When most kids have an allergic reaction to a food, like peanut butter, you see signs right away. But if your child has a rare allergy called food protein-induced enterocolitis syndrome (FPIES), the reaction may not happen until a few hours after they eat.
Unlike other food allergies, this one won't make your child wheeze, break out in hives, or get a rash. Instead, they may vomit or get diarrhea. So you might think your child has a virus or a bug from spoiled food.
FPIES typically starts when your child has formula or solid food. Breast milk doesn't usually trigger it, but it is possible.
Many kids outgrow the allergy by age 3 or 4.
You may notice that a couple of hours after your baby eats, they vomit over and over and then get diarrhea. Some children have symptoms that get worse over time, and they may not grow like they should.
- Apparent confusion
- Cool or clammy skin
- Extreme thirst
- Pale or even blue skin
- Shallow breaths
- Sluggishness or tiredness
- Weak pulse
The syndrome is caused by cells in your child's immune system that react badly to certain foods. This leads to a severe reaction in the gastrointestinal tract. But you may not see symptoms until 2 to 8 hours later.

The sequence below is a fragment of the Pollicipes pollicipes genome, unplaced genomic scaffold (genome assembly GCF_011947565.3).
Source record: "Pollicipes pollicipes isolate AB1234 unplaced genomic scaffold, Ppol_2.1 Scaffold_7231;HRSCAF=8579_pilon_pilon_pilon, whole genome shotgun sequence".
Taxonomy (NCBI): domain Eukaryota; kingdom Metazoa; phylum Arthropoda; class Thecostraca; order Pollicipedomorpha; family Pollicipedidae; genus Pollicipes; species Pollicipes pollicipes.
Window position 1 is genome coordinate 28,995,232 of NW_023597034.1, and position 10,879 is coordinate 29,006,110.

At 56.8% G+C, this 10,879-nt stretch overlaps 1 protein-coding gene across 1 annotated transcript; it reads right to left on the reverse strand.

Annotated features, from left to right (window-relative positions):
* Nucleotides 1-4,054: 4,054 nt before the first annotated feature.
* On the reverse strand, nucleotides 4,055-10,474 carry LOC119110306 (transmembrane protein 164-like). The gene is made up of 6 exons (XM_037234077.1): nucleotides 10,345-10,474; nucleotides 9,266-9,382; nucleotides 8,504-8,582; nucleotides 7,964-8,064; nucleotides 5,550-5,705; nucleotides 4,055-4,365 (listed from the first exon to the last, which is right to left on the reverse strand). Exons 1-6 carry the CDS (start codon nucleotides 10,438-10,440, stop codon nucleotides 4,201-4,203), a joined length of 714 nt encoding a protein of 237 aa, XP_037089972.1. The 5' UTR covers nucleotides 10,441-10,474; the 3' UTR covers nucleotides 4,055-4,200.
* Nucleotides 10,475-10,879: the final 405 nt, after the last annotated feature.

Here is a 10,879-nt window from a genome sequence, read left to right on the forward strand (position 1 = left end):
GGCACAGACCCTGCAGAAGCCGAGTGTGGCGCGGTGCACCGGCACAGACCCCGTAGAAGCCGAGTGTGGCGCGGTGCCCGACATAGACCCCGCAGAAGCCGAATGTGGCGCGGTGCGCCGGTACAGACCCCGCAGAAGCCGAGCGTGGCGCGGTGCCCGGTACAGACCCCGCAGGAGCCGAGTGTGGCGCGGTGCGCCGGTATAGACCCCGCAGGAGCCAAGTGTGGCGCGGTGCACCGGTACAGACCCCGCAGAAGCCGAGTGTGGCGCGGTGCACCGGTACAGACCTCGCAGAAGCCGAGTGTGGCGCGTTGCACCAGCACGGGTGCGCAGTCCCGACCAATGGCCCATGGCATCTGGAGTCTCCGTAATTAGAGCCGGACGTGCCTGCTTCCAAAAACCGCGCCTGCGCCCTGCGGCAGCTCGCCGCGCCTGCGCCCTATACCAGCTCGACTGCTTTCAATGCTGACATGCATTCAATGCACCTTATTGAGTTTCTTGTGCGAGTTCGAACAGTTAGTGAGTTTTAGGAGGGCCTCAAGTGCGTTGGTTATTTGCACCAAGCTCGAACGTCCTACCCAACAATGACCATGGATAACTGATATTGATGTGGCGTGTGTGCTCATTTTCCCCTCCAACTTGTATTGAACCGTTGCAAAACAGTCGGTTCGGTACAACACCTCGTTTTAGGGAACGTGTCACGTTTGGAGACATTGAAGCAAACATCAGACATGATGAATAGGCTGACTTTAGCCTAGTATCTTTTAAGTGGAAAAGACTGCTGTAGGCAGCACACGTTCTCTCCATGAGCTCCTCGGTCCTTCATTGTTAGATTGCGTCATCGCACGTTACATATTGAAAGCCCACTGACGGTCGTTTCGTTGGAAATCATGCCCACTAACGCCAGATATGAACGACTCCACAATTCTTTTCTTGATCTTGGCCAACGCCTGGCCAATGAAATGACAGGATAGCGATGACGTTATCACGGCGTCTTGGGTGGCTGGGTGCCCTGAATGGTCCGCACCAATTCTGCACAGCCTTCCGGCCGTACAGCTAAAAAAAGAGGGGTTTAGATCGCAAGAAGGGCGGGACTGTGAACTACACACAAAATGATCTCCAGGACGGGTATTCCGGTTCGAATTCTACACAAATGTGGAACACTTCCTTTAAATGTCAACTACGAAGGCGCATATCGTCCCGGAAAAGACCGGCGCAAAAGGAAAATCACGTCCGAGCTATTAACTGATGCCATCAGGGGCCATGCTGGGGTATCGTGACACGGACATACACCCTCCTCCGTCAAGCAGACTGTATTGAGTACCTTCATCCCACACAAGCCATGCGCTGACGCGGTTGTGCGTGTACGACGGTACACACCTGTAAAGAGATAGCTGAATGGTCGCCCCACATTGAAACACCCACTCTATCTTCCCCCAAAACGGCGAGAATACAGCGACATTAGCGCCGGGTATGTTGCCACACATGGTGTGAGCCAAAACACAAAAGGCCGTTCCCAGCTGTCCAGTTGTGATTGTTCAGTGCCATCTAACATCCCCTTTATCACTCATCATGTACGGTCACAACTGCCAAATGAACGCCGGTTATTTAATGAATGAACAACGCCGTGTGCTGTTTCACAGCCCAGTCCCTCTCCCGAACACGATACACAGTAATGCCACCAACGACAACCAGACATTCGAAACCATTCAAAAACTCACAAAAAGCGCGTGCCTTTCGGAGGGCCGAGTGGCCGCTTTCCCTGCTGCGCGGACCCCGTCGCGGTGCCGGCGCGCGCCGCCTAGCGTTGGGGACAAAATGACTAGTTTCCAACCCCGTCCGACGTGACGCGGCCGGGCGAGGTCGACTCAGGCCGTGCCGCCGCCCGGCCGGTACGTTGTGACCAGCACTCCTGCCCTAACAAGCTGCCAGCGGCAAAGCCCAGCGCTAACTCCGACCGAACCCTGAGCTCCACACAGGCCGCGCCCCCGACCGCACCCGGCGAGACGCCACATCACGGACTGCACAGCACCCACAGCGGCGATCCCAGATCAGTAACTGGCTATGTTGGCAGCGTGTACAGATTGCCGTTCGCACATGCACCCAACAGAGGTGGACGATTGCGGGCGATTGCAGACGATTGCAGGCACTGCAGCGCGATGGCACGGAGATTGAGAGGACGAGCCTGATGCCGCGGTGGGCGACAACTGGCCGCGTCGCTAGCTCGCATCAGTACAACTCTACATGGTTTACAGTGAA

About 40% to 80% of kids who have the allergy have family members who also have other types of allergies such as hay fever or eczema skin rashes. Only 20% of kids with FPIES have family members with food allergies.
Milk and dairy products, soy or soymilk, and wheat or other grains are the most common foods that cause an attack.
Some kids also can be allergic to foods like the ones below that we don't usually think of as triggers:
- Chicken or turkey
- Green beans
- Sweet potatoes
If you think your child has FPIES, see an allergist or pediatric gastroenterologist (a doctor who specializes in children's digestion issues). Your child's doctor will ask you about their symptoms and your family history of allergies.
First, the doctor will rule out other common causes of vomiting or diarrhea. Then they'll test your child for allergies.
In some cases, blood tests and atopy patch tests (APT) can help show what's wrong. An APT involves putting a possible trigger food into a metal cap that's put on your child's skin for 48 hours to see if there's a reaction. But these tests can't confirm that your child has FPIES.
The only way to tell for sure is to do something called an oral food challenge, or OFC. Your child will eat foods you think may be triggers to see if there's a reaction. This will be done in a clinic or hospital.
Remove your child's trigger foods from their diet. If your baby needs formula, use hypoallergenic brands that don't have soy or dairy.
Be sure to check all package labels for triggers.
It's also a good idea to get a letter from their doctor that explains that they have FPIES. Keep it with you in case they have a severe reaction and you need to let medical staff know what's wrong.